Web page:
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Talk to children about race, behavioural scientist advises


AS several countries around the world tackle the issue of racism following the death of African American George Floyd at the hands of the police in May, behavioural scientist and academic, Professor Rain Jarrett believes that it is important for Jamaicans overseas and here on the island to talk to their children about issue of race.

She acknowledges that it is often a difficult conversation, but urges parents not to shut it down.

The professor, who lectures at Broward College in Florida, United States, made the comments recently during a session of the JN Circle Thrive Together Life Class, hosted via Zoom and streamed by Jamaica National Group on its Facebook page.

“We are often worried that we are not doing it right. Some parents don’t feel affected by it and so they don’t talk to their children about race, and that’s a part of privilege. And others feel the impact of race on a daily basis so they understand very clearly why it’s important to talk to their children about race,” she advised.

She also pointed out that, “Adults in general often experience discomfort when talking about race and so sometimes, because of the discomfort…we shy away from it, we don’t want to deal with it – and so we avoid it. But this can be very problematic.”

Professor Jarrett stated that children begin to become conscious of physical differences from as early as six months.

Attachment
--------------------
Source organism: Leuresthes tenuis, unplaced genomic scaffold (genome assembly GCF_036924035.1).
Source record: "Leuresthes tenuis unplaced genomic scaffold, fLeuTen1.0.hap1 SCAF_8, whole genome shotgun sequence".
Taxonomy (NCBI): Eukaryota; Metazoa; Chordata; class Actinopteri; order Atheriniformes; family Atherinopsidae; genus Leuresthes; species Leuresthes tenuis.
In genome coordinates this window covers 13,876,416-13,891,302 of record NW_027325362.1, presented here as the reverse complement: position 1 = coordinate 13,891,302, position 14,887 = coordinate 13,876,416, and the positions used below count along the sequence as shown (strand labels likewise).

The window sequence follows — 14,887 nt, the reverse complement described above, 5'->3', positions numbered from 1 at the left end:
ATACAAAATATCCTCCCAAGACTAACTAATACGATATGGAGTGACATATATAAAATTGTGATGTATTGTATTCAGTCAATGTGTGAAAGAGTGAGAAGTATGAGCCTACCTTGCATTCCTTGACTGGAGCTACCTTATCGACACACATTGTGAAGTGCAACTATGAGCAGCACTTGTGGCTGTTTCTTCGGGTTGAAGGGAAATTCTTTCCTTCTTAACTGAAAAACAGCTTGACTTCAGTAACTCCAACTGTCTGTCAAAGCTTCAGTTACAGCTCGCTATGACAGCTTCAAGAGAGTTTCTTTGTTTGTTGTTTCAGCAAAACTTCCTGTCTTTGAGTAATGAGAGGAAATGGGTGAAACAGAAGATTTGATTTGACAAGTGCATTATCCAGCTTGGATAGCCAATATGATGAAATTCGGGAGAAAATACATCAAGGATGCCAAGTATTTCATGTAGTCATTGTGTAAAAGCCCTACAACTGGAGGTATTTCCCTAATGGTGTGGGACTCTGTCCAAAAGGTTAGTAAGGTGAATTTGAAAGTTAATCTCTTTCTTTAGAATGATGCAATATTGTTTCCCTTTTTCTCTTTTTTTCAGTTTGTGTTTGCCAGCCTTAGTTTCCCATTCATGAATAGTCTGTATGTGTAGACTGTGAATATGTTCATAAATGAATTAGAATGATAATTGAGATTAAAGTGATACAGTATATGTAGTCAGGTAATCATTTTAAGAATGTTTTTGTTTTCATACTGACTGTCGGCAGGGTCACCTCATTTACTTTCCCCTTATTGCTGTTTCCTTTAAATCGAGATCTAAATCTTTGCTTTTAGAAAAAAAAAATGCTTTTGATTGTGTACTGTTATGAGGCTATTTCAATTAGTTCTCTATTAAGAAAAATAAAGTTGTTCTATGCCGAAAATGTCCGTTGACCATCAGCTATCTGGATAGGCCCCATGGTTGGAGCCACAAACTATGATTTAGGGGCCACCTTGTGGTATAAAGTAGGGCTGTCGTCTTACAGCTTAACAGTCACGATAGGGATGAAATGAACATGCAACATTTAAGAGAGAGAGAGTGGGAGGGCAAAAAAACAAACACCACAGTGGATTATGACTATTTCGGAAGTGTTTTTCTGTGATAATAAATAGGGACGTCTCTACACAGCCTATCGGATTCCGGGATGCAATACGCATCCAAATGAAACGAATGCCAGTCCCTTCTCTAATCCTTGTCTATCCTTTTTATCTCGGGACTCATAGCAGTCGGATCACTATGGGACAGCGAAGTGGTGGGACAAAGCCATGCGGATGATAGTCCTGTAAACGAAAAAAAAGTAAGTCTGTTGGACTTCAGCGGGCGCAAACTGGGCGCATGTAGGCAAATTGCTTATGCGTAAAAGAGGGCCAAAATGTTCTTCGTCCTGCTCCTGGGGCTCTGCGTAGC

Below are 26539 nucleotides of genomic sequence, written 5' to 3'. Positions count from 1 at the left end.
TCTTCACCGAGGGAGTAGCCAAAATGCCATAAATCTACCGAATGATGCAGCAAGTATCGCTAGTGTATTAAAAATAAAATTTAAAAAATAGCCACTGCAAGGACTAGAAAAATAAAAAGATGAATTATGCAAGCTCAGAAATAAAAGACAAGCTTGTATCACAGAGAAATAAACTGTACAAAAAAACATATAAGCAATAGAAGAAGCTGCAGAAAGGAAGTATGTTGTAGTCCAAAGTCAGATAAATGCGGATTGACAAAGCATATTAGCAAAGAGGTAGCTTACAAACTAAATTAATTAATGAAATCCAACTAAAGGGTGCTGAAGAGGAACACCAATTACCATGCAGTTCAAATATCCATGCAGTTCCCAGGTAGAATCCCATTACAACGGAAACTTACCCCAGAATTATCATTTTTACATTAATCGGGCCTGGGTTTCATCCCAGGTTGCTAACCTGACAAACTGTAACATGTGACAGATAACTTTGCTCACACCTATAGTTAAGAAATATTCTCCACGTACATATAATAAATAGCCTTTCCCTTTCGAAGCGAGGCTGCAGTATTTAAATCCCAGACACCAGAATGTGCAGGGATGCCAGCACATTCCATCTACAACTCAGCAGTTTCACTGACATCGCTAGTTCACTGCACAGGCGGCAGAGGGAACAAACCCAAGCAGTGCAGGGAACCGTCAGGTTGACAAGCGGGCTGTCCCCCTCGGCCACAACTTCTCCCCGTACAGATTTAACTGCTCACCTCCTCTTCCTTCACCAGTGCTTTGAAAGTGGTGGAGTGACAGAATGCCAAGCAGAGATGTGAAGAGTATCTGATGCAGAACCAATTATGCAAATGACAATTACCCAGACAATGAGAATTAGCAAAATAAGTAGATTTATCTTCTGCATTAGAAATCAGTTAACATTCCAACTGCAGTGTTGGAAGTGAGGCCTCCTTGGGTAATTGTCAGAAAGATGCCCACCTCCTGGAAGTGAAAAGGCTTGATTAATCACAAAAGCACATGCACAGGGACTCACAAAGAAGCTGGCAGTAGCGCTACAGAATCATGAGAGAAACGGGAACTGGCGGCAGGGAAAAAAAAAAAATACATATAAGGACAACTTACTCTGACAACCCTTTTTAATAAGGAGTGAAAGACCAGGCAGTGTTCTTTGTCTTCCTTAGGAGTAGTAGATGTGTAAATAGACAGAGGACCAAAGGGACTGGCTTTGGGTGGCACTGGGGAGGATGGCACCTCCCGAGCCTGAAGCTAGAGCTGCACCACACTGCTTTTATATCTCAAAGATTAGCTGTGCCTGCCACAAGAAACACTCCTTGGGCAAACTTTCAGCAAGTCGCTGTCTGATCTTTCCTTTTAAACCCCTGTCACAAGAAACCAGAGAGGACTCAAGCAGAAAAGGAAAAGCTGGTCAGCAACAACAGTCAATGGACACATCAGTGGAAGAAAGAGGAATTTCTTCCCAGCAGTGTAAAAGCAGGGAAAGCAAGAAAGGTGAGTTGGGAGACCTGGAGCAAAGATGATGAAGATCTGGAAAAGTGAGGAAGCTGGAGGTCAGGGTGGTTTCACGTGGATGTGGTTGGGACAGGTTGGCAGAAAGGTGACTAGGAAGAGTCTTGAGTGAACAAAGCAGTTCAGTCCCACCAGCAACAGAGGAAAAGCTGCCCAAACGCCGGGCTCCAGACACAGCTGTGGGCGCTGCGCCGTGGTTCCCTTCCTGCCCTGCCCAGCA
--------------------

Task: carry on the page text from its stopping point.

“Children are not colour-blind, so we can’t be ‘colour-silent’,” she argued.

“Many of them learn, over time, not to talk about these differences; talking about these differences is bad. And so, colour-silence can cause this confusion and racial stereotypes can fester,” she said.

She insisted that there is nothing wrong with talking about race with children and having children talk about the differences they observe.

“What is important is the value that we attach to those differences, or whether we devalue those differences altogether,” she said, emphasising that conversations should always seek to centre on explaining without devaluing the other race.

“We don’t want to say: ‘You have brown skin and brown skin is better.’ That’s not the message you’re trying to send. You’re trying to have that conversation and navigate it. You’re trying not to create a complex in your child, because that can be the tendency: to celebrate and big up their difference, and downplay the others. And that can be problematic,” Jarrett said.

She maintained that adults should be conscious of their own racial biases when they converse with children about the issue of race, and clearly explain the reason for their differences.

When children start asking questions about race, Professor Jarrett said, it may also be time to have a broader conversation in schools about the issue.

“Get in front of the problem and don’t wait for it to become an issue,” she recommended.

Professor Jarrett is a subject matter expert on social and emotional learning and development, inclusion and diversity, mindful parenting, and mindfulness in schools.

People may register for the JN Circle Thrive Together Life Class series by visiting Jamaica National Group’s social media pages on Facebook and Instagram, or by registering at www.myjncircle.com/thrive. The sessions take place every Wednesday at 6:30 pm until July 1.

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